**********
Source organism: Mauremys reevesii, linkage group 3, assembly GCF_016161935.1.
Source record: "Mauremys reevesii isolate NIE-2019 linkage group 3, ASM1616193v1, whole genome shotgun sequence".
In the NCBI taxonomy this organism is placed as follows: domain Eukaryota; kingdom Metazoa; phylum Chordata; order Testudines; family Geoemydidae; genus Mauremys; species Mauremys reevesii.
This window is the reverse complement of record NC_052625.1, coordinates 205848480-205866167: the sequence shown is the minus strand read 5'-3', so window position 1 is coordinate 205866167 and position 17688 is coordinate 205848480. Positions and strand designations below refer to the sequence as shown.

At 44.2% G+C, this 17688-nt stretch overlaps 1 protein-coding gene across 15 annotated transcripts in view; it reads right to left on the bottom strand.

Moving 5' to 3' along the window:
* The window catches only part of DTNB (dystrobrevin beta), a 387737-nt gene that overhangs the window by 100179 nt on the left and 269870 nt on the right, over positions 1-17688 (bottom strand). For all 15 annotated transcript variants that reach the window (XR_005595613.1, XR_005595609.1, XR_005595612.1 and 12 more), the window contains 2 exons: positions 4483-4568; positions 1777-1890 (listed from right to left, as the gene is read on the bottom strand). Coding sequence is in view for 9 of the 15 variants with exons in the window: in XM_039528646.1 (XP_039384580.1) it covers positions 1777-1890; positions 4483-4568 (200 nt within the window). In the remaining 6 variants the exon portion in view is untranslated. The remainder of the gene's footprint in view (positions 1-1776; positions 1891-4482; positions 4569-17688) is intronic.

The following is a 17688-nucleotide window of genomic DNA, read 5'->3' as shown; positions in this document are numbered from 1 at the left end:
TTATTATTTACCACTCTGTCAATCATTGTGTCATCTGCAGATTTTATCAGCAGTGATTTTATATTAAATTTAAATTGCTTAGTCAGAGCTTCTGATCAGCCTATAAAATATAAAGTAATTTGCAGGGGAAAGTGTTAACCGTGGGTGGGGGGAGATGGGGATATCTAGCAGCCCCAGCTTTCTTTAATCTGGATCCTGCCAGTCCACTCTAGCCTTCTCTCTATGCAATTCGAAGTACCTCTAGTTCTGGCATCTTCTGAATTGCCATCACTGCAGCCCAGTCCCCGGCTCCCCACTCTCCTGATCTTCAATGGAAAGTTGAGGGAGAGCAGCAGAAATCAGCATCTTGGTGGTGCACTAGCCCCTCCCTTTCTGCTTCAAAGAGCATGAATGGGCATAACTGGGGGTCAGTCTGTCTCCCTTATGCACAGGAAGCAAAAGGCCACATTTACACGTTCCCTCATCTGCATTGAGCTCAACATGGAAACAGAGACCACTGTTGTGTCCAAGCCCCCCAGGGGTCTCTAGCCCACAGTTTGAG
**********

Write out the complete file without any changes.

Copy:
Source organism: Mauremys reevesii, linkage group 3, assembly GCF_016161935.1.
Source record: "Mauremys reevesii isolate NIE-2019 linkage group 3, ASM1616193v1, whole genome shotgun sequence".
In the NCBI taxonomy this organism is placed as follows: domain Eukaryota; kingdom Metazoa; phylum Chordata; order Testudines; family Geoemydidae; genus Mauremys; species Mauremys reevesii.
This window is the reverse complement of record NC_052625.1, coordinates 205848480-205866167: the sequence shown is the minus strand read 5'-3', so window position 1 is coordinate 205866167 and position 17688 is coordinate 205848480. Positions and strand designations below refer to the sequence as shown.

At 44.2% G+C, this 17688-nt stretch overlaps 1 protein-coding gene across 15 annotated transcripts in view; it reads right to left on the bottom strand.

Moving 5' to 3' along the window:
* The window catches only part of DTNB (dystrobrevin beta), a 387737-nt gene that overhangs the window by 100179 nt on the left and 269870 nt on the right, over positions 1-17688 (bottom strand). For all 15 annotated transcript variants that reach the window (XR_005595613.1, XR_005595609.1, XR_005595612.1 and 12 more), the window contains 2 exons: positions 4483-4568; positions 1777-1890 (listed from right to left, as the gene is read on the bottom strand). Coding sequence is in view for 9 of the 15 variants with exons in the window: in XM_039528646.1 (XP_039384580.1) it covers positions 1777-1890; positions 4483-4568 (200 nt within the window). In the remaining 6 variants the exon portion in view is untranslated. The remainder of the gene's footprint in view (positions 1-1776; positions 1891-4482; positions 4569-17688) is intronic.

The following is a 17688-nucleotide window of genomic DNA, read 5'->3' as shown; positions in this document are numbered from 1 at the left end:
TTATTATTTACCACTCTGTCAATCATTGTGTCATCTGCAGATTTTATCAGCAGTGATTTTATATTAAATTTAAATTGCTTAGTCAGAGCTTCTGATCAGCCTATAAAATATAAAGTAATTTGCAGGGGAAAGTGTTAACCGTGGGTGGGGGGAGATGGGGATATCTAGCAGCCCCAGCTTTCTTTAATCTGGATCCTGCCAGTCCACTCTAGCCTTCTCTCTATGCAATTCGAAGTACCTCTAGTTCTGGCATCTTCTGAATTGCCATCACTGCAGCCCAGTCCCCGGCTCCCCACTCTCCTGATCTTCAATGGAAAGTTGAGGGAGAGCAGCAGAAATCAGCATCTTGGTGGTGCACTAGCCCCTCCCTTTCTGCTTCAAAGAGCATGAATGGGCATAACTGGGGGTCAGTCTGTCTCCCTTATGCACAGGAAGCAAAAGGCCACATTTACACGTTCCCTCATCTGCATTGAGCTCAACATGGAAACAGAGACCACTGTTGTGTCCAAGCCCCCCAGGGGTCTCTAGCCCACAGTTTGAG